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Photoshop Elements 2 Move Tool

Photoshop Elements 2 Move Tool


Used for moving the contents of selections or layers
Found at #15 in the Toolbar diagram at left


To move a selection with the move tool, simply placed the pointer inside the selection border and drag to where you want it. If you have selected more than one area [by holding down the Shift key while using a selection tool], they will all move in unison when one is dragged.

If you want to move a copy of a selection to a new location, leaving the original in place, press the Alt key, and then drag the selection. To make multiple copies of a selection while the move tool is selected, hold down the Alt key, and click an arrow key. A copy will appear displaced slightly from the original. Click the arrow key for as many copies as you would like.

Note – if your Alt key does not appear to be working in Elements, you may have another program running in the background that has taken over that key. GuruNet (Atomica) and FlySwat are two such applications. Uninstall them, or reassign the hot key in those programs to regain use of the Alt key in Elements.

You may drag selections, or layers from one window to another. Drag from the active window. A border will highlight the destination window if you can drop the selection there (some images don’t accept drag and drop).

You can access the move tool while using most other tools by holding down the Control key. However, this does not work when using the hand tool, or the zoom tool.

The other options for moving selections or layers are the Copy, Cut, Paste, and Paste Into commands. Make sure your resolutions are the same in both windows before transferring images. Note that the Copy command copies only from the active layer. The Copy Merged copies from all visible layers.

The keyboard shortcut for this tool is the letter V.


The illustration below is the move tool’s options bar. If you choose Auto Select Layer, the first layer with pixels which is under the cursor when the move tool is clicked on the image will be moved, whether or not it is the currently selected layer.

If the Show Bounding Box checkbox is selected, your layer’s contents will be surrounded by a box with handles that looks like this. Note that this screen shot shows a black square on a white background. The white was not part of the layer being moved and transformed.
transform example
Any of the square handles you see can be dragged to resize, skew, rotate or sheer the layer contents. The minute you drag on one of them, the move tool options bar changes to the transform options bar, shown second below. Select one of the dots in the multi dotted square at the left end of this options bar to set the origin around which the transformation will occur.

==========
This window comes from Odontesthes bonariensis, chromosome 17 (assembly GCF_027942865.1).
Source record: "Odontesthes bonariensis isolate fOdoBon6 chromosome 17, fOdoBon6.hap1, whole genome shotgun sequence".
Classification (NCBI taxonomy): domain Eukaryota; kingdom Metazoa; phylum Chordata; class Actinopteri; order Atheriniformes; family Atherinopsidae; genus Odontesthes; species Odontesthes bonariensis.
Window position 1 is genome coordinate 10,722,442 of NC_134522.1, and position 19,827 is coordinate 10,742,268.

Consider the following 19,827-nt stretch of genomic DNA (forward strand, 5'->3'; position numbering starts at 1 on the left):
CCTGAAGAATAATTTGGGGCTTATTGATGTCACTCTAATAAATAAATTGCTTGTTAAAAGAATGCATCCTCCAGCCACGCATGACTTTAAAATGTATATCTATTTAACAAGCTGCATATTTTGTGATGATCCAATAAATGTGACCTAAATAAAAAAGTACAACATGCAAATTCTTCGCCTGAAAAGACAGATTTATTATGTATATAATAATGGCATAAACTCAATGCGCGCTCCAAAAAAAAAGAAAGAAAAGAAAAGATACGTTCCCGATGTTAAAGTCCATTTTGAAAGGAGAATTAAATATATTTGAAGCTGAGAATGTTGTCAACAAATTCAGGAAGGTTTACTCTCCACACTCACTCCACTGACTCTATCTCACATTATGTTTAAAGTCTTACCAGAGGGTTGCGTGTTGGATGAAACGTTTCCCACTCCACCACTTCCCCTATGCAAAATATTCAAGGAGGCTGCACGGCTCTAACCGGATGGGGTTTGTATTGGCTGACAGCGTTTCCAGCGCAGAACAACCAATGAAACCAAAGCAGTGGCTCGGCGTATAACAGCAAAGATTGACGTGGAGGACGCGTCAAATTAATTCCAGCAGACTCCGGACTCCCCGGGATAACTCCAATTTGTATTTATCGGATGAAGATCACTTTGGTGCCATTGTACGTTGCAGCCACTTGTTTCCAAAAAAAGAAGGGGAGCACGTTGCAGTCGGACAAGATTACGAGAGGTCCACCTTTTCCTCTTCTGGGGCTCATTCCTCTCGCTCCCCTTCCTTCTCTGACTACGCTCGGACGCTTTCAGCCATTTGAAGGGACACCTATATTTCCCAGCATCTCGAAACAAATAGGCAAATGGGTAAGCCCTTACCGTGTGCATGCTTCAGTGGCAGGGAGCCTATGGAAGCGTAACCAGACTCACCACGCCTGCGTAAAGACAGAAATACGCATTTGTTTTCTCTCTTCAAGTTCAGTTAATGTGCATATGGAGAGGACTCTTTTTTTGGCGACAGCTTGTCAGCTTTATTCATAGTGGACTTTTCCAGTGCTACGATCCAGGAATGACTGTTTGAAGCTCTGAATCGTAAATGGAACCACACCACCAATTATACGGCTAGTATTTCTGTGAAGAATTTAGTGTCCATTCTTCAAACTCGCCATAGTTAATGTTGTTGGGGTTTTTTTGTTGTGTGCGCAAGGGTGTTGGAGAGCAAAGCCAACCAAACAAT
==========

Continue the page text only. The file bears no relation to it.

From left to right, the items on the transform options bar are the tool icon, the transform origin selection dots, and three text boxes. The first two text boxes are for setting width, and height. Check or uncheck the little chain link between the height and width boxes to constrain proportions or not. The third text box is for entering an angle (for counter clockwise angles use a minus sign) followed by three little faint icons that you’ll probably miss since they’re practically invisible. Click on one of those little icons to limit the transformation to, from left to right, rotation, scale or skew.
limit transform

You can enter values in any of the text boxes to transform by numbers, or simply drag on the handles of the bounding box. Press the Ctrl key as you drag a corner to distort (move only one corner at once). Before and during transformations, your cursor will change to indicate which type of motion will happen depending on which handle you drag. In the black box illustration above, the rotation cursor is shown. If you don’t like your transformation, click the cancel button at the end of the options bar. You will be returned to the move tool position where you started with no transformation applied.

move options
transform options

If you have doodled with a tool’s options and want to get back to the default settings, click that tool’s icon at the far left end of its options bar. Choose either Reset Tool to reset only the current tool, or Reset All Tools to restore default settings to every tool.

Please note that all descriptions, and illustrations featured refer to files which are in Photoshop’s .psd format, and which are in RGB color mode. Other file formats, and color modes may generate different options. Some Photoshop features are not available for images not in .psd format, or RGB color mode. To find what color mode your image is in, choose Image > Mode.